Cost of FX Hedging
By Matt Dawydiak
Feb 18, 2021
Hedging costs have been largely viewed by Multinational corporations, as ‘too expensive’ or ‘complex’. Management prefers to control their exposures largely through spot transactions or through passive forward contract management. Upon further understanding of these costs, in our experience, corporates have considered implementing or actively reviewing a robust fx hedging strategy. Hedging strategy implementation solidifies a strong foundation for an fx program. This will ensure forecastable hedging costs helping achieve financial flexibility across the organization, and confidence from stakeholders, internal and external, within routine business operations.
During the liquidity crunch in March, treasury teams saw how volatile market events can impact their company’s cost of hedging. In the same manner collateral management was more important than ever. Lack of liquidity stressed organizations’ fx exposures with unexpected higher spreads and margin requirements from credit facilities. Organization who were unaware or didn’t clearly define their fx program were subject to these constraints. While there is no crystal ball to predict these events, Klarity’s depth of client experience, have shown that there are fx risk management practices that enable organizations to mitigate these risks, or responding in a swift manner, avoiding decision paralysis.
How do fx risk managers define fx hedging costs? Each multinational organization has its own unique strategy and there are many different approaches. Here’s a good template
Risk managers may look at the potential exposure’s value-at-risk – how the firm would measure the risk of a loss on a certain fx pricing portfolio on the cash flows of their non-functional currency. Only sophisticated treasury teams have the experience and resources to track these moves. Forward programs managers would analyze contract pricing and the offset from the spot rate of the hedge contract. Once this has been established, greater precision is present across organization from your sales to the board/c-suite.
Once the program’s fx hedge cost has been clearly defined, it must be quantified. It’s important for risk managers to examine changes in macro environments. Conducting analysis on interest rate differentials in relation to the organization’s exposures will seamlessly quantify fluctuations of cost of the structured products of choice.
In a perfect world if markets didn’t move, there wouldn’t be a need to hedge at all. As volatility increases, naturally the desire and the costs of hedging follows. Carrying out a ‘value at risk’ and comparison analysis between your hedging program versus other fx strategies can bring your organization a clear advantage relative to competitors.
These routine processes will show how a well quantified program can bring better forecasting to the firm’s hedging cost while achieving greater price transparency with execution costs.
Given that most multinationals do not speculate in currency markets, the overall objective is to protect the business plan, at the most efficient cost. The treasury department should also be cautious about turning into a profit center.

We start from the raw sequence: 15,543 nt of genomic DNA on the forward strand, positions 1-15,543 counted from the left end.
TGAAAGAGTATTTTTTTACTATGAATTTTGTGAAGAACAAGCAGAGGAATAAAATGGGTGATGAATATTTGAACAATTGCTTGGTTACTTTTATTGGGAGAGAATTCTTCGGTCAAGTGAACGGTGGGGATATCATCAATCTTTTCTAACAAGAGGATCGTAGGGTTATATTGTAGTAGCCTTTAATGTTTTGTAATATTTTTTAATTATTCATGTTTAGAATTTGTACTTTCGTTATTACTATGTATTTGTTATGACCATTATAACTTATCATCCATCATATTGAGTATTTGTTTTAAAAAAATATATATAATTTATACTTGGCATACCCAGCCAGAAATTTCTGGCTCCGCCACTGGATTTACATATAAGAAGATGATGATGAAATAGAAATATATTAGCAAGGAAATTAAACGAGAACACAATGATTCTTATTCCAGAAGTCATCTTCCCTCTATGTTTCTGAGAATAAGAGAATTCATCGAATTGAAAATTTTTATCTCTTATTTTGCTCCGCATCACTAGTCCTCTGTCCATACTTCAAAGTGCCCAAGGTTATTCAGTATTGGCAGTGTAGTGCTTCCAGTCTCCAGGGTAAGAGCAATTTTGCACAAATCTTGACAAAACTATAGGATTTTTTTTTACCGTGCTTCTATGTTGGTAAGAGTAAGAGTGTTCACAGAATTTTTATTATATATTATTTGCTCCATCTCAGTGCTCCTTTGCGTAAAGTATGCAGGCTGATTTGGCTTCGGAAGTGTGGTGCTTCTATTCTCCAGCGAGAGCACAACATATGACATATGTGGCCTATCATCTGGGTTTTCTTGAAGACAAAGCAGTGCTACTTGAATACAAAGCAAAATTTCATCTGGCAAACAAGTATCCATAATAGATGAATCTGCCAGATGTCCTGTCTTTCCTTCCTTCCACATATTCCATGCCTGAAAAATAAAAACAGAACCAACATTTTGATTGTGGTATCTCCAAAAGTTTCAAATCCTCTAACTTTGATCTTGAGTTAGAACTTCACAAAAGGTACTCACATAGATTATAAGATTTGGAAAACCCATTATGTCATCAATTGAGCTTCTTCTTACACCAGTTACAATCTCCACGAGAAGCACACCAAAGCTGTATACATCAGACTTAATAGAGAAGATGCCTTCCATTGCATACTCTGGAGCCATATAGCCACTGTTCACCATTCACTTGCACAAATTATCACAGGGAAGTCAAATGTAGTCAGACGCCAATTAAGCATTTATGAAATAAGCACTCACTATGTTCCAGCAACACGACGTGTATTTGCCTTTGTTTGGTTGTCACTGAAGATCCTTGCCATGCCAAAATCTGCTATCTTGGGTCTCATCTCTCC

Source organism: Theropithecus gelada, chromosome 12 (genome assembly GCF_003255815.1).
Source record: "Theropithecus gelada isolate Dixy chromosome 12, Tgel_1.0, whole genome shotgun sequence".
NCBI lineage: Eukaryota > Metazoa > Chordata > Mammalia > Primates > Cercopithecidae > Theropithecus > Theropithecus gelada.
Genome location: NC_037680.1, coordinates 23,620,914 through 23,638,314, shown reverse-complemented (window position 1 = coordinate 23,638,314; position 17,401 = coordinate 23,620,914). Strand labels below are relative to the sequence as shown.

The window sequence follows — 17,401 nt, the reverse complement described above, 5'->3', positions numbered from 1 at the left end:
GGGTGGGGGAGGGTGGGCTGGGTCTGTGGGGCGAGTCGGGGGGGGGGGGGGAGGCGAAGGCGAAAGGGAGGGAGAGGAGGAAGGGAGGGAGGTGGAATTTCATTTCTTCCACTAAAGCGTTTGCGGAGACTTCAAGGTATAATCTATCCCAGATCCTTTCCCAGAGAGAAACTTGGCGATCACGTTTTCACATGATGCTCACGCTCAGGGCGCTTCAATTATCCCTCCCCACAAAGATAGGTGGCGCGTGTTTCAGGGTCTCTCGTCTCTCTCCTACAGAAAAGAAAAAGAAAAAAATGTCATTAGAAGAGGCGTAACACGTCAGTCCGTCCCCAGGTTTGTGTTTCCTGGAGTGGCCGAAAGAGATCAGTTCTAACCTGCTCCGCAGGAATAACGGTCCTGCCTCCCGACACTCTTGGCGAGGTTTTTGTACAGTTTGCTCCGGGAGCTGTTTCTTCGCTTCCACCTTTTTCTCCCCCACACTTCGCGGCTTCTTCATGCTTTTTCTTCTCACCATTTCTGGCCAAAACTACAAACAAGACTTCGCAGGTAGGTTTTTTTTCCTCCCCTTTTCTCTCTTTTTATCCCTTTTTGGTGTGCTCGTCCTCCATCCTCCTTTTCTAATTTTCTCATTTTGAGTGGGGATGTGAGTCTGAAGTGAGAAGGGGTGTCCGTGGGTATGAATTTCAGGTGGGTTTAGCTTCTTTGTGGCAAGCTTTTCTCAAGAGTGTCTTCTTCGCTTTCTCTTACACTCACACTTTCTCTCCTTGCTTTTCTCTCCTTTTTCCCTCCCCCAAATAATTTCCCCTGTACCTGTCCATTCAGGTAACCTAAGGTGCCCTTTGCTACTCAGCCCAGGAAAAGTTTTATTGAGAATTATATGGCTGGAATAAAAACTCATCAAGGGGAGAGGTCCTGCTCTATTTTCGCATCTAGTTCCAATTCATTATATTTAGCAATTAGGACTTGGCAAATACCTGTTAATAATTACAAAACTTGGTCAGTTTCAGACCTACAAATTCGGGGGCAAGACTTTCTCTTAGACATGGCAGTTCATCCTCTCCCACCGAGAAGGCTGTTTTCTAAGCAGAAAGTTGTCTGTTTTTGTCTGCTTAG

The goal of a hedging program is to reduce financing costs and manage risks in the most efficient manner. While treasury departments taking on a spot program believe their avoiding risk with simplicity, they can be unnoticeably speculating thus taking on an unwarranted amount of fx risk exposure.
Having these processes being ran regularly for an organization will make the cost of hedging more effective and more transparent. This will provide the firm greater liquidity flexibility and bring greater ability to forecast the costs.
Organizations do understand they must consider fx hedging programs before but accept the operations of an fx hedge as not feasible for their organization. Onboarding costs, complexity of active maintenance may dissuade a firm from implementing such a program. A firm that passively hedges can also be subject to uncertainty with their costs, by not actively reviewing their program.
Onboarding an in-house fx risk team and risk management tools to support the treasury staff could solve this, but would create a material increase on the upfront fixed costs.
Seeking out an independent advisory partner is an effective approach to receiving catered fx risk management support. It provides organizations with cost-effective access to bespoke risk management executive level expertise. This is advantageous when onboarding an in-house fx risk manager is not an option, when the organization is going through a transition between teams, or simply the primary risk manager(s) needs additional risk management support.
With a deeper understanding of the cost of currency hedging positions, organizations can achieve a strong foundation for seamless fx risk management processes.
Disclaimer: The views expressed in the article are Klarity FX's own, they should not be taken as investment advisory. Klarity FX bears no responsibility from any unforeseen outcomes that come as a result of the information in this article